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Did Streaming Services Take Over 2020?

Dec 8, 2020

During a pandemic, there are very few things that Mack Reed, senior, can do to stay busy: “Jeopardy,” playing bass, and watching the “Simpsons”. 

It’s no secret that the pandemic killed the movie theater, as seen with the announcement of the permanent closure of the Mann Hopkins Cinema 6 on Nov. 19. 

2020 has really set up streaming services as one of the only forms of escapism that isn’t tarnished by the looming presence of the pandemic, and the numbers speak for themselves. 

At the end of 2019, Netflix had over 167 million subscribers. But during the first quarter of 2020, its subscriptions skyrocketed due to the final month of the quarter (March) being the start of the global coronavirus pandemic in many countries. By April 2020, Netflix had almost 183 million subscribers, increasing to nearly 193 million subscribers by July 2020.

Even after Netflix’s increased price for the standard plan, $13 to $14 a month, the platform still gained 2.2 million subscribers this fall. 

Whether it’s his own or someone else’s account, Reed is in no shortage of content with access to Hulu, Disney+, Netflix, HBO Max, and Amazon Video. 

1.04 million households watched the season two premiere of “The Mandalorian” on the day it debuted, according to Samba TV, which measures viewership on connected-TV devices.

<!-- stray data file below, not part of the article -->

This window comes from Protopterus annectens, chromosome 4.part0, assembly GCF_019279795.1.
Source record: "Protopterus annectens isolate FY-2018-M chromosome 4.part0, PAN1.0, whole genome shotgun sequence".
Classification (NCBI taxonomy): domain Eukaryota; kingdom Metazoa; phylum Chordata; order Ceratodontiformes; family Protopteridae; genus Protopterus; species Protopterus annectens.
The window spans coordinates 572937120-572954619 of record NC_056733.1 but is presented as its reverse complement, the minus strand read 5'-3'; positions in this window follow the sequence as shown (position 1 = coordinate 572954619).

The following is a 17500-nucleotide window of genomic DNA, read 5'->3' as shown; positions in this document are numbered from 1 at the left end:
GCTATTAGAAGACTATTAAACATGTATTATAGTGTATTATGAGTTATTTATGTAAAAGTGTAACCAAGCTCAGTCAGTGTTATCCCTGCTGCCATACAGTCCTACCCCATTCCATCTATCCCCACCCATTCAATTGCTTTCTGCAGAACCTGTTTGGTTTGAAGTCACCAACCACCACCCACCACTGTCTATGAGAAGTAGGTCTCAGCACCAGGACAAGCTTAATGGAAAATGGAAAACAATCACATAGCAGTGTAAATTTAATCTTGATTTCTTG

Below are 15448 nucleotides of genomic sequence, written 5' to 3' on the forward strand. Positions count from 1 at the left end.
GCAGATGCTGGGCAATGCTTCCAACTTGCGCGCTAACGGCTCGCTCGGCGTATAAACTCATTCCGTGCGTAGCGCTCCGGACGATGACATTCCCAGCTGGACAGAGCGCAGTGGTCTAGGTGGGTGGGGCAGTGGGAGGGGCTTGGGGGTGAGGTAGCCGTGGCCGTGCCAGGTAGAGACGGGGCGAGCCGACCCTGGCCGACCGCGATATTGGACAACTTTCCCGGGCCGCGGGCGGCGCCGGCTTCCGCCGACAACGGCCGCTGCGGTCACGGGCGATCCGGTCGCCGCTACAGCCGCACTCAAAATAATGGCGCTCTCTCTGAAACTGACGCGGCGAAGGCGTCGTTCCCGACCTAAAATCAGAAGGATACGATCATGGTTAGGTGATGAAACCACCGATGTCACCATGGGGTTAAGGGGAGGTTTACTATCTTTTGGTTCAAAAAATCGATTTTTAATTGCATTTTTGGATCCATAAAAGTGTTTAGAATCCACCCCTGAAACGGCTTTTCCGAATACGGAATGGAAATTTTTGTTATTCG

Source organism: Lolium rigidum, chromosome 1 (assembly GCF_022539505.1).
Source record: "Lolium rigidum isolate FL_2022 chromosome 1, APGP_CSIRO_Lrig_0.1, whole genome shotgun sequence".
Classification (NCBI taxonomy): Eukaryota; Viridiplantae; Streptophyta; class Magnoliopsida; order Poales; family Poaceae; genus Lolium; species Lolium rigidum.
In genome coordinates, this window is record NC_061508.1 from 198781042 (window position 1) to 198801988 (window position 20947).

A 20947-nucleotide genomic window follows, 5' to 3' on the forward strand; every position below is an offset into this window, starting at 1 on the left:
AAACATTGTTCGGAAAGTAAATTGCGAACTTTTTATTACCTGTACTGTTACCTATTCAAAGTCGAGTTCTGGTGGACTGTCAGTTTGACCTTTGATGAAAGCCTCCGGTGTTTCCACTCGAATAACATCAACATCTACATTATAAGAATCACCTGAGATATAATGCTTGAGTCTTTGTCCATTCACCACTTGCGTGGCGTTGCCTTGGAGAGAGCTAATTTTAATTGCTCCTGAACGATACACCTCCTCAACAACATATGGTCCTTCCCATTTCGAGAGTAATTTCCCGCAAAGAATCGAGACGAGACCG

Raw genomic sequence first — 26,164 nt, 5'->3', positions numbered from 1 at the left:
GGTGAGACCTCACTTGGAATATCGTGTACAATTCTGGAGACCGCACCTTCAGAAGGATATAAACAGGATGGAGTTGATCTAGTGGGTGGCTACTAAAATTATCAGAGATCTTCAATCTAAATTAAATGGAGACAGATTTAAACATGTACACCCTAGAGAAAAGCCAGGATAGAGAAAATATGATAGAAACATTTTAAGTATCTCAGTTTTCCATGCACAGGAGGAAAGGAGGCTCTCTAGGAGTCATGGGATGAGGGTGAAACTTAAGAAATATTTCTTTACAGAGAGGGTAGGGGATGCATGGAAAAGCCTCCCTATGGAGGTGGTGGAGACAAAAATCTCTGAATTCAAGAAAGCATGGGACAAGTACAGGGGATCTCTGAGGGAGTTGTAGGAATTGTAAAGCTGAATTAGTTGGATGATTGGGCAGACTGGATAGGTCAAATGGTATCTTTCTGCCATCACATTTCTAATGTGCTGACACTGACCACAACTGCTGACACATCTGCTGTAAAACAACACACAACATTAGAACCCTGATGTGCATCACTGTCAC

“I haven’t seen a movie since COVID broke out, and it’s been sad seeing the Hopkins theater close,” said Reed. 

Warner Bros. Pictures via HBO Max also just buried the grave of movie theaters everywhere. On Dec. 3, the service announced that they will simultaneously release films like “Wonder Woman 1984”, “Matrix 4”, “The Suicide Squad”, “Space Jam: A New Legacy”, and other titles in theaters and exclusivley on their service at no extra charge. 

Between all this content and streaming services acquiring news and sports broadcasting, how will cable television survive, let alone movie theaters?

In 2019, there were 90.3 million US households subscribed to cable/satellite TV, and that figure is projected to be down to 82.9 million households in 2020. According to USA Today, it is estimated that 50.2 million US subscribers would have “cut the cord” by 2021.

“The future is streaming,” said Reed. “I was into streaming services before the pandemic, but not as much as I am now. There is not much to do when I can’t even go outside.”

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